The Belgian prison Namur has been closed, just as the inmates have been locked inside their cells after half of them tested positive for coronavirus. It writes AFP.
There are 132 inmates who are corona positive, while 60 out of 115 employees have also been tested positive. An inmate is hospitalized and the situation is described as “very serious”.
The average number of new Covid cases in Belgium is up again, by 19%. In some places like Ghent the rise is a staggering 70%.
Meanwhile, the number of hospital admissions is also climbing again, after having been relatively stable for some weeks.
124 patients were admitted to hospital each day on average between 17 and 23 February. This number is 5% up on the week. Yesterday, 152 people had to be hospitalised due to Covid-19.
There are 1,707 corona patients staying in Belgian hospitals now. 355 of them are in intensive care units, 176 of them are on ventilators.
We are currently finding in Belgium more and more young people under the age of 19 infected by the coronavirus.
6,598 tests have been carried out on 5,328 different pupils or staff members, in 23 Flemish schools in Belgium.
“The analysis of these tests shows that the majority of positive cases in children attending school are mainly in the age group of 5 to 12 years,” notes the report.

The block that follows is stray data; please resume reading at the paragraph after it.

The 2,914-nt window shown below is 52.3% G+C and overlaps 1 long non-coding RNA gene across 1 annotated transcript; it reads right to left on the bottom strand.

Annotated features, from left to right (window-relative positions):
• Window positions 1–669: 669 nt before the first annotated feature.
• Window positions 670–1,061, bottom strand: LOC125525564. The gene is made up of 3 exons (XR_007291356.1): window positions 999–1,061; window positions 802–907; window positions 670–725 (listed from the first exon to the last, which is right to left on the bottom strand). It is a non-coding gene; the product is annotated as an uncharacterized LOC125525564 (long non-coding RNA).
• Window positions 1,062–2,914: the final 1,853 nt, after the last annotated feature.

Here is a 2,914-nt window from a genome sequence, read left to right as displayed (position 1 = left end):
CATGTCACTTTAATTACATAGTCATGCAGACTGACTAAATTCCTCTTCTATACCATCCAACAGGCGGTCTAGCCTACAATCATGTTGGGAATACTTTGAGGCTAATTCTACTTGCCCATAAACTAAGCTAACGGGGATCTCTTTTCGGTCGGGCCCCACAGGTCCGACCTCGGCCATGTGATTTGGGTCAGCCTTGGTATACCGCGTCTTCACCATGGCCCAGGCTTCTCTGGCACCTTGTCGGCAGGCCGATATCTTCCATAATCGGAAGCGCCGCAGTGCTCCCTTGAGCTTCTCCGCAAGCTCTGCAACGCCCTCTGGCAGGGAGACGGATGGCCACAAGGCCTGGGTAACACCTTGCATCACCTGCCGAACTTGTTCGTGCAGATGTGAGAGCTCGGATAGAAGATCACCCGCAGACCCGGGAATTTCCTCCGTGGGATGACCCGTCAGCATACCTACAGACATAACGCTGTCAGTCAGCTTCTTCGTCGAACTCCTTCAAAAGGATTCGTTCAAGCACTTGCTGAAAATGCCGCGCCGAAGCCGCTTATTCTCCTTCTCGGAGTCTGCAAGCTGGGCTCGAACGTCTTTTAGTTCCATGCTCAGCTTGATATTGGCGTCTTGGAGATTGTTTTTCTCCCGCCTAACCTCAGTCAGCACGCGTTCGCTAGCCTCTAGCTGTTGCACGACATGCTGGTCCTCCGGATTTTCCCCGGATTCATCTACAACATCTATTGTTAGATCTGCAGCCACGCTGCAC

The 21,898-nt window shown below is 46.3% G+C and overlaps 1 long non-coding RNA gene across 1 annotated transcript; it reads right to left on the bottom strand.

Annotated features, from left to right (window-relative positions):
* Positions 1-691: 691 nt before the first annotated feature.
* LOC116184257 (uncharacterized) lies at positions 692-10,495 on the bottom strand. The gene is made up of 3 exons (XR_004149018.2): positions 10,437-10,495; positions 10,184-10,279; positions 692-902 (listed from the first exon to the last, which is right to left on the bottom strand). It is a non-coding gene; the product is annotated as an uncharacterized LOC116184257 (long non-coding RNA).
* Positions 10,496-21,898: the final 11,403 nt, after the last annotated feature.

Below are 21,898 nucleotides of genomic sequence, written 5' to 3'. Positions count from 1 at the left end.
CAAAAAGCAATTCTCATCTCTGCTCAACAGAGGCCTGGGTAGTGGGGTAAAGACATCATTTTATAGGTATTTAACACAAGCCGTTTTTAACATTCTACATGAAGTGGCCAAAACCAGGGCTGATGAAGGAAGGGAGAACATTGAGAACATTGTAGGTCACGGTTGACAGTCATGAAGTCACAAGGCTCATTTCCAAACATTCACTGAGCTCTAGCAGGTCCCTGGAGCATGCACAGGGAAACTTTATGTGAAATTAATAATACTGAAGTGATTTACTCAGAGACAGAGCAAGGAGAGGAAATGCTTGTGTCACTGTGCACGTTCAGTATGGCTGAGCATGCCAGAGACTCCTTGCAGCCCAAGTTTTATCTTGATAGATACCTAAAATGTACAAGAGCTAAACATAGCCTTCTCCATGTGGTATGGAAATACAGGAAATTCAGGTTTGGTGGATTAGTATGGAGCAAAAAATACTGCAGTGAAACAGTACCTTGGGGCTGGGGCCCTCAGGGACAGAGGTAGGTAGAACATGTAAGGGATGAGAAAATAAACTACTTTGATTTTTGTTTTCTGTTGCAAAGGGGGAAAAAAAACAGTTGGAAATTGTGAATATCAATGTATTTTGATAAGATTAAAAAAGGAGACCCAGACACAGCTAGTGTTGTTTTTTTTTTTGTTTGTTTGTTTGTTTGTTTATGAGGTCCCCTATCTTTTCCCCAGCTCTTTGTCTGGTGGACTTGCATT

This age group, which had been little tested until then and within which the English variant, unearthed in 7 of the 23 targeted schools, wreaked “havoc”, which constitutes a “striking finding”.
This may explain, perhaps, where the coming restrictions on extracurricular activities for children under 12 come from.
Almost three in ten (28%) general practitioners in Brussels have been infected with coronavirus, according to a survey by the Federation of Brussels General Practitioners (FAMGB).
Among the infected GPs, 73% believe they were infected by a patient. In 55% of cases, the infected GPs could not work for less than ten days.
Belgium has declared its first major outbreak of the South African variant of the virus that causes Covid-19 [501Y.V2], with the infection of 15 people in Ostend.
One case of the variant was detected earlier in the week in the coast city. Today, another 14 were discovered in the geriatrics department of the Sint-Jan hospital. Another single sample was found in a care home.
And the chance is high that more cases will come to light. Another 22 residents of the home are infected with Covid-19, but their samples have not yet been tested for the presence of the variant.
“The governments of Australia, Italy and the Netherlands say they detected cases of the new strain. It was identified in the Netherlands in early December.
A few cases of COVID-19 with the new variant have also been reported to the ECDC, Europe’s disease monitoring agency, by Iceland and Denmark. Media reports in Belgium say cases have also been detected there.”
There have now been more than 60,000,000 confirmed coronavirus infections globally and the infection rate is still increasing.
The new coronavirus resurged again and again in the body of an infected man, eventually killing him while showing evidence of fast-paced evolution.
Manuela Cernadas and Jonathan Li at Brigham and Women’s Hospital in Boston, Massachusetts, and their colleagues followed the course of COVID-19 in a 45-year-old man with a long-standing autoimmune disorder, who was on a medication regimen that included powerful immunosuppressants